Supporting rules: the interim report of the Children and Vulnerable Witnesses Working Group

Supporting rules: the interim report of the Children and Vulnerable Witnesses Working Group

The interim report of the Children and Vulnerable Witnesses Working Group (CVWWG) has been published setting out its initial recommendations and its intention that proposed rule changes should be in place by January 2015.

What is the CVWWG?

The CVWWG, chaired by Hayden J and Russell J, was set up by the President of the Family Division following the major family law reforms in April 2014. The CVWWG was tasked with the following aims set out in the 12th  View from the President’s Chambers:

  • to review the Family Justice Council’s April 2010 guidelines for judges meeting children who are subject to family proceedings
  • to review the Family Justice Council’s December 2011 guidelines on children giving evidence in family proceedings
  • to address the wider issue of vulnerable people giving evidence in family proceedings including the inadequacy of the procedures in the Family Court for taking evidence from alleged victims

Initial recommendations and proposals

The CVWG has made recommendations as to the progress of reform, aimed at equipping judges to identify and handle vulnerable parties and witnesses, and advocates to handle and question such parties and witnesses, including:

  • that the reforms should apply to all Family Court cases from the outset
  • there should be a new mandatory rule in respect of children and vulnerable witnesses and parties supplemented by practice directions and guidance approved by the President
  • the term vulnerable witness should remain in use as it is not desirable for the Family Court procedure to become distanced or uncoupled from the practice and procedure as it has developed in the criminal justice system - the term needs to be extended to cover the parties as well as witnesses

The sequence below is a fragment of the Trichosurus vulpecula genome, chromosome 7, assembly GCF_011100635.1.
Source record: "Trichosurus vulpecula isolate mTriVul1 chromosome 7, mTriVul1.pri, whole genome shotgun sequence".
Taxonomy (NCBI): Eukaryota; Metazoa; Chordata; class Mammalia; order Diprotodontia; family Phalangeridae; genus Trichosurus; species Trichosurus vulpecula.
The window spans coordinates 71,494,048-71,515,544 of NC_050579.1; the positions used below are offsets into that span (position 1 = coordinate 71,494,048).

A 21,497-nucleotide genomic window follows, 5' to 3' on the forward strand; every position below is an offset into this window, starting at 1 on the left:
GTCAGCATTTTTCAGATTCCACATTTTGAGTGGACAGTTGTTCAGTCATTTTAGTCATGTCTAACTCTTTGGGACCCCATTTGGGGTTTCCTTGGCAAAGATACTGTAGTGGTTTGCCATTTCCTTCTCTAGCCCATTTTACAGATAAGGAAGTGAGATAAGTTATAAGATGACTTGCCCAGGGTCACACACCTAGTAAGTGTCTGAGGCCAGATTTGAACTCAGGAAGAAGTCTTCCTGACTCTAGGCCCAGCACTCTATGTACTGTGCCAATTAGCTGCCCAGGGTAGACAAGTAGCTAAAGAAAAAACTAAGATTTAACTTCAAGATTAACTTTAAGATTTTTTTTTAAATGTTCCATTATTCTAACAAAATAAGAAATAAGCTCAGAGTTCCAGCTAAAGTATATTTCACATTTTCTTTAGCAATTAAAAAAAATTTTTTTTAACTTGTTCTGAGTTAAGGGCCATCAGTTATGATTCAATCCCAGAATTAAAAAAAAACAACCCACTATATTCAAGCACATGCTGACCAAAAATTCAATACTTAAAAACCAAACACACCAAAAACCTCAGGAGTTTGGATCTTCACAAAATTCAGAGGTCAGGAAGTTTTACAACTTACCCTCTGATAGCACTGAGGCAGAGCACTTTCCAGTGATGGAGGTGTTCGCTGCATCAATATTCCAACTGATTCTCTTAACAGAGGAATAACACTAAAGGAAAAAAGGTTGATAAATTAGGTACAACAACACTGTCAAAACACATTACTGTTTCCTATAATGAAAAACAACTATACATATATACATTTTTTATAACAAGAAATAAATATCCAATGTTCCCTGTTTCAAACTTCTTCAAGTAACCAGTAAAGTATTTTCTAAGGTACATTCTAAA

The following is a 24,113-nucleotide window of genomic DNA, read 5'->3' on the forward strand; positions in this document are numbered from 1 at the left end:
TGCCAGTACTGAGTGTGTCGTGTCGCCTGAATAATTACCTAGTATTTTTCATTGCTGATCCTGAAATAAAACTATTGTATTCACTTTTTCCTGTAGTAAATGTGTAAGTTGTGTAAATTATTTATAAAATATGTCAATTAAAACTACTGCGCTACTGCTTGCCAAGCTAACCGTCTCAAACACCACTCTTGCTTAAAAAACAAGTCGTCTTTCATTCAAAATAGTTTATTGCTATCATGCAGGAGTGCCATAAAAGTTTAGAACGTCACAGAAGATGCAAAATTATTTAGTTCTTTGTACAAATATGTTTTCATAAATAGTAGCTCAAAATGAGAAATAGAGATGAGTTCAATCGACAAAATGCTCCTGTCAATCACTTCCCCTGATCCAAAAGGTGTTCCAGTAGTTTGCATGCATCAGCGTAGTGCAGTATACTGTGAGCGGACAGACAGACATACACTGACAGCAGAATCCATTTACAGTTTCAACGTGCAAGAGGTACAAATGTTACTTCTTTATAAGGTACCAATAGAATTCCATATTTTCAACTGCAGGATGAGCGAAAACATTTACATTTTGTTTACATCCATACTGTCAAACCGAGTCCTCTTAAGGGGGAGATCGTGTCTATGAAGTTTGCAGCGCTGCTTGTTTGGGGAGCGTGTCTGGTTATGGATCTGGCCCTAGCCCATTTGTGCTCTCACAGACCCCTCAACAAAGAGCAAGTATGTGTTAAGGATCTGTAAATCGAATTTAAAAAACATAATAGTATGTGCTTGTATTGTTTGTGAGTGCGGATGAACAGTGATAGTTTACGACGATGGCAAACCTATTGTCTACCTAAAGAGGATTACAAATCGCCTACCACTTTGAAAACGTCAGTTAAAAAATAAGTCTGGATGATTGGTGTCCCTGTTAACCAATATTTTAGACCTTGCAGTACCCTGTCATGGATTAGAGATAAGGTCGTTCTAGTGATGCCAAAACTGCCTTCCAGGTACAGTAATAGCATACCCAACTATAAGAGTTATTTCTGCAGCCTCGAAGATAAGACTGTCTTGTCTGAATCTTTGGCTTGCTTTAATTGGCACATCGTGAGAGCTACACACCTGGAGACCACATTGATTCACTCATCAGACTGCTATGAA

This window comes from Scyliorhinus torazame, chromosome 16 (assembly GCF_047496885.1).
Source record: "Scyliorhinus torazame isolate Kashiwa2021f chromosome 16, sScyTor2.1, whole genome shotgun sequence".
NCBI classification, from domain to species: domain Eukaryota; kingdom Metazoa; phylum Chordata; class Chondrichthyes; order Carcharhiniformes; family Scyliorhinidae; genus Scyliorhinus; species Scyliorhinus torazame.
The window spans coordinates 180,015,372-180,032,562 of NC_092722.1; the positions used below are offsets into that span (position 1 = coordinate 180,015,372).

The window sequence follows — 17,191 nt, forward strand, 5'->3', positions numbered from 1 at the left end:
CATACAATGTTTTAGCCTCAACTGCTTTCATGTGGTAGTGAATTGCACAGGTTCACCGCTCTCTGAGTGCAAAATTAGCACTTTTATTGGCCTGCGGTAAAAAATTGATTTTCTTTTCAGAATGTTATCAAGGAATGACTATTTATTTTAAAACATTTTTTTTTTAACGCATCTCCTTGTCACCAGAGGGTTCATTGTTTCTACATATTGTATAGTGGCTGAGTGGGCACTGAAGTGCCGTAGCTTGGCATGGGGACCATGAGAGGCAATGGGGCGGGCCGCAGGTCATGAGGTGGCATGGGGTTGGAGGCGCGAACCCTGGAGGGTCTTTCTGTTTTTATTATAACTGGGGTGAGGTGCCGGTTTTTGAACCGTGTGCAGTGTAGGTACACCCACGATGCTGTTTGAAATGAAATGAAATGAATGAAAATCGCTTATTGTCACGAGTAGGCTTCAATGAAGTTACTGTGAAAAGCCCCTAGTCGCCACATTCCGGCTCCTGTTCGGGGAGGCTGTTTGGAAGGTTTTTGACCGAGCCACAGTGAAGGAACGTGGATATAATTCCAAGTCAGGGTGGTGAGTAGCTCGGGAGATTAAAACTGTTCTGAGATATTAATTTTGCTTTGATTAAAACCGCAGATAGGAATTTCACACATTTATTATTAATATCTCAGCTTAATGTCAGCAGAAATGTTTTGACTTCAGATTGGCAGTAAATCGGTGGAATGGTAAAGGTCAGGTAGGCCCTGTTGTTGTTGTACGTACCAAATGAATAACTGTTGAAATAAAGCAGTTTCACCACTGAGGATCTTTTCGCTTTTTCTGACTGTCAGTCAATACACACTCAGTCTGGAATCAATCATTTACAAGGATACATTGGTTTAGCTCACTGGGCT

• the rule/s should be inserted in the Family Procedure Rules 2010  (FPR 2010) at the earliest point of the rules to emphasise the importance of the role of the child and the need to identify the necessary support /special measures for vulnerable witnesses and/or parties from the start of any proceedings, or at the earliest opportunity
  • there should be a new Part 4 to the FPR 2010
  • the rule should require that court/judge will recognise the role of the children and/or needs of children at the outset of proceedings either as participants in proceedings who should be given the opportunity of communicating with the judge; and/or as witnesses and consider the how best to provide for their participation and support
  • the rule should require that the court/judge will identify whether a party or witness is vulnerable at the outset of the proceedings or their involvement in proceeding (whichever is the sooner) and make provision for such support, special measures or other assistance they may need to properly and fully participate in the proceedings and to give best evidence
  • the rule should require that the all the advocates and representatives of the parties must  identify and consider how best the role of the child is to be recognised and/or provide for such assistance and support they need to give best evidence
  • the rule should require that all advocates and representatives of the parties must identify if a party or witness is vulnerable and consider how best he or she can be supported and assisted to give best evidence